For the half-year to 30 June 2014, the IPKat's regular team is supplemented by contributions from guest bloggers Alberto Bellan, Darren Meale and Nadia Zegze.

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Monday, 26 March 2012

Consent and competition: getting the right balance

It's usually good news when the parties -- or more likely their legal representatives -- get together and settle a dispute before it gets to the point that a judge has to take time off from more important things and settle it for them.  The settlement is ideally rendered into  form of words that each party can understand and, more importantly, live with. That way, even if plaintiff and defendant don't actually kiss and make up, they can get on with their respective activities and the loser will ideally retain a modicum of self-respect.  This not what happened in Adobe Systems Incorporated v Netcom Online.Co.UK Ltd & Another [2012] EWHC 446 (Ch), 2 March 2012, a decision of Mr Justice Warren (Chancery Division, England and Wales), concerning a consent agreement that become not so much the end of an old dispute as the beginning of a new one.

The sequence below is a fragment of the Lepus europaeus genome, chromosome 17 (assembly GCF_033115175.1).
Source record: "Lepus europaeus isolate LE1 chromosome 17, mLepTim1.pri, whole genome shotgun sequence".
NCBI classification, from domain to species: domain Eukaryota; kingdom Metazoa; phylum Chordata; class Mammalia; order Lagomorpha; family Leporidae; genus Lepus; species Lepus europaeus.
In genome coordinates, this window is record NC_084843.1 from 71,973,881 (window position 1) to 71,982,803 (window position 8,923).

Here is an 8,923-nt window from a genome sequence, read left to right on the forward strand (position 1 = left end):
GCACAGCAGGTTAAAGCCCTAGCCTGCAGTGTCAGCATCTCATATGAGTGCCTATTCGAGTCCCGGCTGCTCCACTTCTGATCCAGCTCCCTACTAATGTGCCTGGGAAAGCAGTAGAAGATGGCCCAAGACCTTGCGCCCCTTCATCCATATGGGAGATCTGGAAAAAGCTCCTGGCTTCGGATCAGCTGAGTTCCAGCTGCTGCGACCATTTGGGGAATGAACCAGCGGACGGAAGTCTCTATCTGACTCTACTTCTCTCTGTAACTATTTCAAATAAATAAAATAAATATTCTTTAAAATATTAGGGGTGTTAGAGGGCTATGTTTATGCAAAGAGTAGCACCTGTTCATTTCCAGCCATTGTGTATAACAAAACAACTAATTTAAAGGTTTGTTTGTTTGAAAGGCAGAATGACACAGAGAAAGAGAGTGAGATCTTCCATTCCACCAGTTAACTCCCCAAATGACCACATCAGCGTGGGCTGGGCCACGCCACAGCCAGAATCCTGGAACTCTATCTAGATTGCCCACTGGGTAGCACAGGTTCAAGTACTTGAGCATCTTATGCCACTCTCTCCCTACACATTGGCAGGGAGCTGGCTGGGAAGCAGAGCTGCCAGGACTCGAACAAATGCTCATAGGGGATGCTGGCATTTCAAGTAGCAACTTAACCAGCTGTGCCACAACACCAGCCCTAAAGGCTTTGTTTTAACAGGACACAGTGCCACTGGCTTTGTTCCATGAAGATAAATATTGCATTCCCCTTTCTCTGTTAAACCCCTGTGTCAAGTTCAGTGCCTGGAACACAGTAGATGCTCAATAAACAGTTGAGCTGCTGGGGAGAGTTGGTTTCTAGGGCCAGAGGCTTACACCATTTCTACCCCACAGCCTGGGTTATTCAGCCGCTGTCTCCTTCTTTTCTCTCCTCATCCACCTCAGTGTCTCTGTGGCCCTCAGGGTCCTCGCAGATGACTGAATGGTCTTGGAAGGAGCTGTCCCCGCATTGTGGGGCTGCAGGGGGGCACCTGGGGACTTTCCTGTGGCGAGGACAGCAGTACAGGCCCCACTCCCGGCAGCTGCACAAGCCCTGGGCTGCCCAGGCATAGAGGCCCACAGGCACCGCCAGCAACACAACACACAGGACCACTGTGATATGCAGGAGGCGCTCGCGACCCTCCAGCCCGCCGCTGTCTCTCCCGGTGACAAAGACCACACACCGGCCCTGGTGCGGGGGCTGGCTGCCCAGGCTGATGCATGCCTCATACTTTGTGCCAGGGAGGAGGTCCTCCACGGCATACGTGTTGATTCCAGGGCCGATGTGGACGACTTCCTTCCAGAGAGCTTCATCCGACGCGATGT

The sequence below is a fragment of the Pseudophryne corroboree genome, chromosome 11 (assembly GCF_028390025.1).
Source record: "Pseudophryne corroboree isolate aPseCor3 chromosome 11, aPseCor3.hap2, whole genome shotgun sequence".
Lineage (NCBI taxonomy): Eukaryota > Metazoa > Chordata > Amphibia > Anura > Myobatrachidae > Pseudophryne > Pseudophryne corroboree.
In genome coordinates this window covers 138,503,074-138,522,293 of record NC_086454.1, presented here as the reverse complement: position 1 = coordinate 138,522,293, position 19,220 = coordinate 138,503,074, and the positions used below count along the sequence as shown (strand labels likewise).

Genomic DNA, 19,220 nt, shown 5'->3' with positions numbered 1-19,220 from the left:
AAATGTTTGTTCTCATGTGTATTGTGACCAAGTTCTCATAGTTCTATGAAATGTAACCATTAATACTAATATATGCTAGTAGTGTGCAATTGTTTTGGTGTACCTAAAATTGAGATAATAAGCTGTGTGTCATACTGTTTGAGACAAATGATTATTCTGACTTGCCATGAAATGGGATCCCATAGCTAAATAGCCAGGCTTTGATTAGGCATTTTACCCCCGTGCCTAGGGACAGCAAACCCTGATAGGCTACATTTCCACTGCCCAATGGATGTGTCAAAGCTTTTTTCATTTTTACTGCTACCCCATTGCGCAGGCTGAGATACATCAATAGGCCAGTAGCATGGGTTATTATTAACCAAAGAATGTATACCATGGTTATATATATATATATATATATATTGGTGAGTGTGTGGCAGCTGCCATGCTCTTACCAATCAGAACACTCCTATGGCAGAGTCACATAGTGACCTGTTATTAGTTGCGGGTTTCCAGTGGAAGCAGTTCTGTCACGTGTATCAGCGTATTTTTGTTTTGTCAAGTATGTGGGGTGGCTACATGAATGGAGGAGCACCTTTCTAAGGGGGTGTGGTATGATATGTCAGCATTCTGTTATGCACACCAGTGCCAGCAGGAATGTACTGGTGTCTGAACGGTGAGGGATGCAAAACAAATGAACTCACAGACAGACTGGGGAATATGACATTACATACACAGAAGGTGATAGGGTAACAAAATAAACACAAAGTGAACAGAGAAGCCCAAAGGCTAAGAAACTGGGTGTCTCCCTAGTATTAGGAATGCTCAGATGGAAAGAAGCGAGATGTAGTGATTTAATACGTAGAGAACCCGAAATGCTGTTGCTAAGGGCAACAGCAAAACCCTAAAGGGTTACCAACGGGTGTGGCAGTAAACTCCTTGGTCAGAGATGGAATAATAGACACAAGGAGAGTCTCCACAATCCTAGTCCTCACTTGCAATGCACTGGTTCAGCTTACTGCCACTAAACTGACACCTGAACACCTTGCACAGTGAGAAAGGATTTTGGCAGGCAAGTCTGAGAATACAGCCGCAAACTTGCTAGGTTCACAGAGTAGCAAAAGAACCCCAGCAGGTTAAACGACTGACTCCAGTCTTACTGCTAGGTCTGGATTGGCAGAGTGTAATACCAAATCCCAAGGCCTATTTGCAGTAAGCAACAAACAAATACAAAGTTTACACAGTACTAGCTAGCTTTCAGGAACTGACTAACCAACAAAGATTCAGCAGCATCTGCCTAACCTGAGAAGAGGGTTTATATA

Adobe sued Netcom Online for infringement of its Community and United Kingdom trade marks on the grounds that Netcom had sold genuine Adobe products that were the wrong shade of grey in that had not been placed on the market in the EU by Adobe or with its consent. Encouragingly, the proceedings were settled by consent order shortly before trial, which was to have been before Mr Justice Arnold in April 2011, the order providing for an inquiry as to the damages. Netcom then sought to raise a number of issues in the damages inquiry which, it argued, showed that the order was illegal: (i) since the Adobe products in question had been supplied by an authorised distributor outside the European Economic Area to someone within it, that amounted to Adobe's consent to the products being put on the market in the EEA and the trade mark rights in those goods were therefore exhausted; (ii) Adobe had abused its dominant position by charging abusively high prices for its products and (iii) the consent order itself constituted an anti-competitive agreement. Accordingly, said Netcom, the consent order should be set aside on the basis of common mistake or unlawfulness in light of the issues it now raised.